Wayuu writer Vicenta Siosi, also a guest at the FIL, lives in a Colombian ranchería bordering Venezuela, in La Guajira. His stories participate in this "worldview" that the indigenous people usually speak to explain a way of understanding the world that shows some angles that are hardly compatible with the 21st century. It is not the case of language. The author of Mrs. iguana He explains that the old oral transmission can now be written because they transcribe the sounds of the Wayuu words with the Spanish alphabet. But the world was very small in those centuries and these languages ​​have not been renewed with the times. To mention an elephant, for example, they must describe it (large animal, with trunk and ears, etc.). That is the reason that The little Prince, translated into Wayuu have 200 pages (is there any language in the world that has not yet translated the famous work of Saint-Exupéry?).

At what price should a dying tongue be rescued? In his talk at the FIL, Briceño cited five times the word identity associated with the language and warned of the danger that a city like Mérida is, which receives thousands and thousands of people among tourists and new neighbors, who are not Maya. Should we close the city gates? "Well, I think the change must be in the users, that they are not ashamed to speak it in all the spaces, that they put it at the same level as the others", he claims. One solution would be for the law to pass from paper to reality and "there are professors, officials" who use these languages. There are incarcerated people who did not find out about their process because neither translator had. Poverty is the other great ally of idiomatic bleeding.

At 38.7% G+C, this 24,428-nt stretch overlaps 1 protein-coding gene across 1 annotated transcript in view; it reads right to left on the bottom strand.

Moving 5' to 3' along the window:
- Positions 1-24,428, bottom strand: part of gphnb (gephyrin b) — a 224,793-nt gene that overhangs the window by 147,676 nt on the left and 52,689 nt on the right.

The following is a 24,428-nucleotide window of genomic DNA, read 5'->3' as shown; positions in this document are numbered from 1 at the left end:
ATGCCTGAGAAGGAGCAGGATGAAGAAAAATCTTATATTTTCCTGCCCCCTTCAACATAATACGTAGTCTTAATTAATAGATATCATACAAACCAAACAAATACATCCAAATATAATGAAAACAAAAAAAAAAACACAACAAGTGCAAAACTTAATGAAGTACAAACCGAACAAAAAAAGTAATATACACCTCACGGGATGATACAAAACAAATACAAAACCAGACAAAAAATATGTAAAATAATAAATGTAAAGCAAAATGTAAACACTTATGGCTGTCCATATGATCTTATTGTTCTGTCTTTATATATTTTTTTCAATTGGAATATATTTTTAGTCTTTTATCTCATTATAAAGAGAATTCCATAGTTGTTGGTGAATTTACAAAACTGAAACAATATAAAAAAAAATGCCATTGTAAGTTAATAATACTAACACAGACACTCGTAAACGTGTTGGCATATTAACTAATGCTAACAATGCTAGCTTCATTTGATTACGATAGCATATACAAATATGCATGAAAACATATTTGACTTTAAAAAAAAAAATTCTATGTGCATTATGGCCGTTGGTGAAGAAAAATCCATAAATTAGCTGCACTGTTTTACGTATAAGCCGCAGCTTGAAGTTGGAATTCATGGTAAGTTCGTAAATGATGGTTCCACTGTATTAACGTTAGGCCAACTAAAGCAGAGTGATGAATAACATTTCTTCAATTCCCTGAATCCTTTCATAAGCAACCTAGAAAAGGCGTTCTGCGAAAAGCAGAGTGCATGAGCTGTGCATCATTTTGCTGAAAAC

Alejandra Arellano, the director of Linguistic Policies of INALI remembers her thesis, which aroused her taste for speaking the language of great-grandmother Juana. She was in Tetelcingo (Morelos), a Nahuatl community studying the language as an identity feature. “I noticed that only parents and grandparents spoke Nahuatl. I asked the children why they don't: "We'll talk when we get older," they replied.